Credit Scoring

Before lenders make the decision to give you a loan, they want to know if you're willing and able to repay that mortgage loan. To figure out your ability to pay back the loan, they assess your debt-to-income ratio. In order to calculate your willingness to pay back the loan, they consult your credit score.

Fair Isaac and Company developed the original FICO score to help lenders assess creditworthines. You can learn more about FICO here.

Credit scores only consider the info in your credit profile. They never take into account income, savings, down payment amount, or personal factors like gender, ethnicity, nationality or marital status. These scores were invented specifically for this reason. "Profiling" was as bad a word when FICO scores were invented as it is today. Credit scoring was invented as a way to take into account solely what was relevant to a borrower's likelihood to pay back the lender.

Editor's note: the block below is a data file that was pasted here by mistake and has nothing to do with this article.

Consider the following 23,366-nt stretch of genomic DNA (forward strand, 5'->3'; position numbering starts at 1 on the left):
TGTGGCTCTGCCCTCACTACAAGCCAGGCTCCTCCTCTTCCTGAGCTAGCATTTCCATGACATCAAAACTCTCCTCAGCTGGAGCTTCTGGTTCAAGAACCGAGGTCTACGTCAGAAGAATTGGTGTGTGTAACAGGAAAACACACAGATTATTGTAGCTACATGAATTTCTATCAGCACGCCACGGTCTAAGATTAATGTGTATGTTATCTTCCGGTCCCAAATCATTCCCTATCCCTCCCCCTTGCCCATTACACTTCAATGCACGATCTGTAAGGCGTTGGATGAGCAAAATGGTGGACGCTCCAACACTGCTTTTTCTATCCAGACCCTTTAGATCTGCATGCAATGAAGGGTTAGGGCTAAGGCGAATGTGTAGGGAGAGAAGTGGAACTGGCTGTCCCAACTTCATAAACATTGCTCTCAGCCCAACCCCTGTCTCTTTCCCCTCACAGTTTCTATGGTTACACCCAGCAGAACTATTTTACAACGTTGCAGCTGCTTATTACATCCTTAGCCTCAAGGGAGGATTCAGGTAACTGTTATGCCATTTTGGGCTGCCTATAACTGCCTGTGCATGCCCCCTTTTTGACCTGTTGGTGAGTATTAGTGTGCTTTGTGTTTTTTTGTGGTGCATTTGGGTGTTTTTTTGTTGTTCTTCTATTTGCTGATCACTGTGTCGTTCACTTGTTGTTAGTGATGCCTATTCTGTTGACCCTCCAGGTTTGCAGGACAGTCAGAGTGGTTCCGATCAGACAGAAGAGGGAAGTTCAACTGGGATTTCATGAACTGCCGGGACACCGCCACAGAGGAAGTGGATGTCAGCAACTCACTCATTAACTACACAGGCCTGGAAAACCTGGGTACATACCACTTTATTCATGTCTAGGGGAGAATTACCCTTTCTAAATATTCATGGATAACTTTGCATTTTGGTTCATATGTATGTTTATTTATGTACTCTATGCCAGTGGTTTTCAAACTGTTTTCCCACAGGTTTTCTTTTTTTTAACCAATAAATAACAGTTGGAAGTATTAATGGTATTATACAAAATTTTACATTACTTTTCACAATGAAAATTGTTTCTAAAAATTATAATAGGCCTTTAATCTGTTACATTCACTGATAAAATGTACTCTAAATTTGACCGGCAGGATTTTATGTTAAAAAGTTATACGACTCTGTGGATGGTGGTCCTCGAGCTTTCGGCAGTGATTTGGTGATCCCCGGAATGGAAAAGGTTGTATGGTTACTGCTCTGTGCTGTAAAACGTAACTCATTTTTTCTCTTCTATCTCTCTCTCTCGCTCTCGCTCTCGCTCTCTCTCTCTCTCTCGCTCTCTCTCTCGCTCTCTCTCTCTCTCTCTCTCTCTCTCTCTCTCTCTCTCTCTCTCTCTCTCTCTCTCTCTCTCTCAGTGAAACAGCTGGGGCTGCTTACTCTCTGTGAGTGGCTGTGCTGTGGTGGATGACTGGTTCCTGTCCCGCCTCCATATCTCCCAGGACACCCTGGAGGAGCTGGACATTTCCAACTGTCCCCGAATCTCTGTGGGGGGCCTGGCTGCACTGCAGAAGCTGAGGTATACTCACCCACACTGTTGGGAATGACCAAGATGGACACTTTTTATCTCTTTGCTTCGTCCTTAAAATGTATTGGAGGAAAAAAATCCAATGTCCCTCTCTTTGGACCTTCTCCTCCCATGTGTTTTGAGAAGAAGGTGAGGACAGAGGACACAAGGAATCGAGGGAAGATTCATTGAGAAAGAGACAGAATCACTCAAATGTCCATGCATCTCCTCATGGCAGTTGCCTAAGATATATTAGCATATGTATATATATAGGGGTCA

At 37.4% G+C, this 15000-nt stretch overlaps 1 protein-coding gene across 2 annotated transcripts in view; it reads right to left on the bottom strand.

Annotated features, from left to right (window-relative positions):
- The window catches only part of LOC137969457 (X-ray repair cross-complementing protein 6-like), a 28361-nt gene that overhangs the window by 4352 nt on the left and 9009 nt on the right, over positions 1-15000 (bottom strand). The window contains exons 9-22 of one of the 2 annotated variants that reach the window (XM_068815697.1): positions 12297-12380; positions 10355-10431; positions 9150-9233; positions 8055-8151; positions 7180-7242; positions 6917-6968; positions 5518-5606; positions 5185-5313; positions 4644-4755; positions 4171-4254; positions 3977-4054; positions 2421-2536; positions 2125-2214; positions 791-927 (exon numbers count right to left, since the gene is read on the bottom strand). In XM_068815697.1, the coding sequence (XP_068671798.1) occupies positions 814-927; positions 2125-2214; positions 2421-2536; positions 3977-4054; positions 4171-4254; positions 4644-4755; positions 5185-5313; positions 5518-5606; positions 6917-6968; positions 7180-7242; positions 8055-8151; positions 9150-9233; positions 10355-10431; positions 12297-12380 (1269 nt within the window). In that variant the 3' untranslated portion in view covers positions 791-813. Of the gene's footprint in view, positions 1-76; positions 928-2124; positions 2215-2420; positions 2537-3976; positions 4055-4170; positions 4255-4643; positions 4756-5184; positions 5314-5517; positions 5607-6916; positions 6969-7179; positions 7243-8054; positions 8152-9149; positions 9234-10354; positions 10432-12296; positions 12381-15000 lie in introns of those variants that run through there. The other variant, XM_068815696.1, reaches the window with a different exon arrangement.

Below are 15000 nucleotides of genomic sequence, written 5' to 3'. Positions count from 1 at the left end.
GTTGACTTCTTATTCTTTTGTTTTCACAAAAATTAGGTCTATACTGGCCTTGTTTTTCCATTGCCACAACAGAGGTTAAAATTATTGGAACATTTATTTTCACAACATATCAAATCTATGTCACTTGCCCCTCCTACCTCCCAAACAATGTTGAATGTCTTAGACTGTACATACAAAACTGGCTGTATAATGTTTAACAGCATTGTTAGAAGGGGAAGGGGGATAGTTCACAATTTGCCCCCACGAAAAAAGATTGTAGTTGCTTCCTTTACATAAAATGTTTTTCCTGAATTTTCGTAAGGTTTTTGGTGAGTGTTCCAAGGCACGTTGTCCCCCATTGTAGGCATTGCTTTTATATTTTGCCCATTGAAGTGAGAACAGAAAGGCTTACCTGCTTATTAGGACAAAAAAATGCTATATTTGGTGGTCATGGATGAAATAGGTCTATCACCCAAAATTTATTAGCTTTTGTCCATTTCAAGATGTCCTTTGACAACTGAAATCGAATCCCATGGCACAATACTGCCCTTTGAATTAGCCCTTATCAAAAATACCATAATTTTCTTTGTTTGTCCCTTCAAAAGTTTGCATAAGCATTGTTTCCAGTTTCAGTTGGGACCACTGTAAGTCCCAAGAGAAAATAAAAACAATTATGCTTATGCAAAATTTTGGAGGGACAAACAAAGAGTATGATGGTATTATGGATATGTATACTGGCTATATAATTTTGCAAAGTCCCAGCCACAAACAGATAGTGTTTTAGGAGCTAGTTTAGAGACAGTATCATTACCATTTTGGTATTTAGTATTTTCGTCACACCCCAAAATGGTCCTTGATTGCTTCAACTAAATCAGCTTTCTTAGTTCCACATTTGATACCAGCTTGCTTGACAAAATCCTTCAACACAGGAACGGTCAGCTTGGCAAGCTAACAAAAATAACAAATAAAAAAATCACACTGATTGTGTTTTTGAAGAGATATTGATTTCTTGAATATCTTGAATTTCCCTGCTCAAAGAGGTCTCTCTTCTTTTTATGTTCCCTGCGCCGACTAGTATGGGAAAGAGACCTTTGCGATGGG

Deliquencies, payment behavior, current debt level, length of credit history, types of credit and number of credit inquiries are all calculated into credit scores. Your score results from positive and negative items in your credit report. Late payments count against you, but a record of paying on time will improve it.

Your credit report should contain at least one account which has been open for six months or more, and at least one account that has been updated in the past six months for you to get a credit score. This payment history ensures that there is sufficient information in your report to generate a score. If you don't meet the minimum criteria for getting a credit score, you may need to work on your credit history prior to applying for a mortgage.

At Mutual Security Mortgage, we answer questions about Credit reports every day. Call us at (303) 931-7879.

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